I’ve been working, in one way or another, all summer, so it’s hard to believe I’ll be back at Butler in three short weeks. Classes start Wednesday, August 24 — I’ll see you there! If you should happen to find me in the midst of festivities, please don’t hesitate to ask questions about any and everything Butler/college/ballet/English/knitting/Welsh/rabbits/cooking failures/etc!

I took this with my point-and-shoot. This should give some indication of the beauty of Butler's campus in the fall.

The above photo should also be rather large, if anyone has been looking for Butler-themed images to use as wallpaper for a computer screen. I can share. Just click on the picture for a larger size.

I hate straws

WARNING: I am about to be completely and utterly irrational in my tirade against straws. If you or your straw feel offended, please read no further. This is meant to be mildly amusing.

I cannot stand straws. I refuse mine in restaurants; I’m not going to use it and it will just sit there to be thrown away. It drives me absolutely NUTS when students get water at the campus Starbucks and sit there sipping away. Why? why? Why waste the whole plastic container, and why a straw? You can never get all the liquid with a straw and invariable end sucking up air and making obnoxious sounds. Why is it cool to hold a clear piece of plastic with a green cylinder sticking up out of it?

Oh, there she/he goes with her/his straw again. Gaaaah.

I received a free tote bag when I moved into Butler’s Apartment Village. I also got a complimentary plastic cup with a straw. Like this:

I gave it to my family. Why, straws, why? It was bad enough when all the students got the flimsy plastic cups with straws from Starbucks and carried them around everywhere. Now companies are manufacturing the objects — and Butler puts its Apartment Village logo on it! I suppose the cups being reusable makes them slightly less detestable. But they still have straws — THICK plastic straws which are much harder to grind into the dirt under one’s heel.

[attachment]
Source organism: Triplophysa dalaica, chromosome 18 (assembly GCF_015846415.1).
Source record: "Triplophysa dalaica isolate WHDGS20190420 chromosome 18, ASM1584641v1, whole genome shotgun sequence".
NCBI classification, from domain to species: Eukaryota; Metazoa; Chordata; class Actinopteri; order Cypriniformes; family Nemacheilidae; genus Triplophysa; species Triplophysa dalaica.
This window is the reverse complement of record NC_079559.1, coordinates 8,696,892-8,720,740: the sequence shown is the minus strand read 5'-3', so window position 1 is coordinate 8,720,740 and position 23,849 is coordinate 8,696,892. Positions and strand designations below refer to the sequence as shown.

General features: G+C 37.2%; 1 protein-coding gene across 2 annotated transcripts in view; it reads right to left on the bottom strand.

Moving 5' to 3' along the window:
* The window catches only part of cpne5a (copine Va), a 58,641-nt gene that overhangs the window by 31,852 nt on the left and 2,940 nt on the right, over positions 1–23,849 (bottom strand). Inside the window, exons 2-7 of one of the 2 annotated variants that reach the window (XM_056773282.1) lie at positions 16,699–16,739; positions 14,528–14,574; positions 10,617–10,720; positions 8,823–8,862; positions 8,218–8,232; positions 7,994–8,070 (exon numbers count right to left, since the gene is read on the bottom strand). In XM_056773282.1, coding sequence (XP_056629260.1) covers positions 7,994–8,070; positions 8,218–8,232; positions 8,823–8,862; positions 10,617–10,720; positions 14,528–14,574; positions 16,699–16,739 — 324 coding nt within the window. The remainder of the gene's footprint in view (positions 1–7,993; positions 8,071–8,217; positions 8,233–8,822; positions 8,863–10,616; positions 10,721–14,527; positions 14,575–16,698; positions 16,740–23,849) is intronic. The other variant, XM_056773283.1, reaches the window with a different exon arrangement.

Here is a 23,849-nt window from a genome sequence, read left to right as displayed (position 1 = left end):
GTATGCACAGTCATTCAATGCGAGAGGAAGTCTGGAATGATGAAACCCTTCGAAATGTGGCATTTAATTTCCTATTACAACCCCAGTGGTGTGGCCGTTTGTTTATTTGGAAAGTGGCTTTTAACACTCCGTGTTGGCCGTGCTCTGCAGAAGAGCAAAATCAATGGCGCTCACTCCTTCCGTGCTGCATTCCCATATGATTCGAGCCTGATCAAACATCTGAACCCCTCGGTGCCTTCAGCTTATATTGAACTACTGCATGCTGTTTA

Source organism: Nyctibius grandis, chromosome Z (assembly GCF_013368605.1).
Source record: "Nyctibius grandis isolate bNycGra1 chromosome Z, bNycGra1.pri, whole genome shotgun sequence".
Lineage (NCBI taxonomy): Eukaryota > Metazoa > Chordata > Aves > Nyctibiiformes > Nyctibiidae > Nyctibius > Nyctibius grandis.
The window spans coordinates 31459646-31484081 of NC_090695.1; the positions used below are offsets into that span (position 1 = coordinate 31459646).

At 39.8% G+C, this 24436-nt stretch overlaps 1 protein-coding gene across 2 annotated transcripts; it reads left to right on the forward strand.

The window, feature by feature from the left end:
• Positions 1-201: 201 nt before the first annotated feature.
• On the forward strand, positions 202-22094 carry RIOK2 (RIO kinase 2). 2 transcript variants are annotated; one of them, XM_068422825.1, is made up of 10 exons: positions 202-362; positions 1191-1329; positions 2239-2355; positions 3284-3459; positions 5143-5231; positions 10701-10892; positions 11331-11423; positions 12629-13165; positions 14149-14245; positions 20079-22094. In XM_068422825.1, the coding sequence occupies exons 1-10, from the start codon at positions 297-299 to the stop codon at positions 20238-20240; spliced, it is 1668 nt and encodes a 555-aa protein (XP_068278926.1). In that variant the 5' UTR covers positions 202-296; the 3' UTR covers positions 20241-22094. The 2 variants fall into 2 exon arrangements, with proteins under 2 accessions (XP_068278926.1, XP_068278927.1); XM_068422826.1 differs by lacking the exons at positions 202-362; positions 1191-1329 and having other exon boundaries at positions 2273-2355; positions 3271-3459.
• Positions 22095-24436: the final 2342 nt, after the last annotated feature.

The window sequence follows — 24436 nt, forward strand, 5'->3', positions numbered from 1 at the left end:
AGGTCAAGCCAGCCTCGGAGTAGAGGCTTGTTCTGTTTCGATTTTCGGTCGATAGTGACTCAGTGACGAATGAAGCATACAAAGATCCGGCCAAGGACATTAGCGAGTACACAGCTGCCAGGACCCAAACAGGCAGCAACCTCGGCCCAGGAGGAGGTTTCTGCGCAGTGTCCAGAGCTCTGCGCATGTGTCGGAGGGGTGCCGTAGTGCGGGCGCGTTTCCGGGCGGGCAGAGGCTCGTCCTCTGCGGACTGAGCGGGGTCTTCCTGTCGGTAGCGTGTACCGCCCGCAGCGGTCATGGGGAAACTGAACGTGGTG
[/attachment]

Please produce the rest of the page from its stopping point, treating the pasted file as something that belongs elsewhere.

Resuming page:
Imagine my consternation when Butler gave me another plastic cup with a straw. I am very grateful Butler gives its employees end-of-the-semester gifts. Don’t get me wrong. But a plastic cup with a straw? Really?

This summer I am living in UT, and I did not bring over many cups. And I am ashamed to say I use my clear plastic cup with a straw every day. Here is how I justify this:

  • It’s a gift. I have to use it.
  • I have very few other water bottle type containers, so I have no choice.
  • This one has a Butler logo, not a Starbucks one.
  • It’s convenient and doesn’t spill.
  • ….
  • ….
  • ….
  • I kind of like it.

Thank you, Butler, for my cups-with-straws.

Butler’s Wildlife

There is an drainage pond on Butler’s campus, by the tennis bubble. I discovered it only this summer, since I never went to that end of Butler’s property until I lived at University Terrace. It’s made to collect rainwater so the drainage systems aren’t overwhelmed, and it provides a habitat for some local flora and fauna.

All this I learned from reading the rather handy sign. I must brag a little, however, and say I noticed the drainage area when I saw the incredible diversity of species clustered together. In my first honors class (the good one, not the horrible one), we talked about biodiversity in plant species when we read Biomimicry. Ever since, I’ve been especially attuned to places where the natural variation of plant and animal life is allowed to flourish.

Some classes are awesome like that.

I’ve been indulging my ecological side in following Butler’s own Center for Urban Ecology blog. Check it out!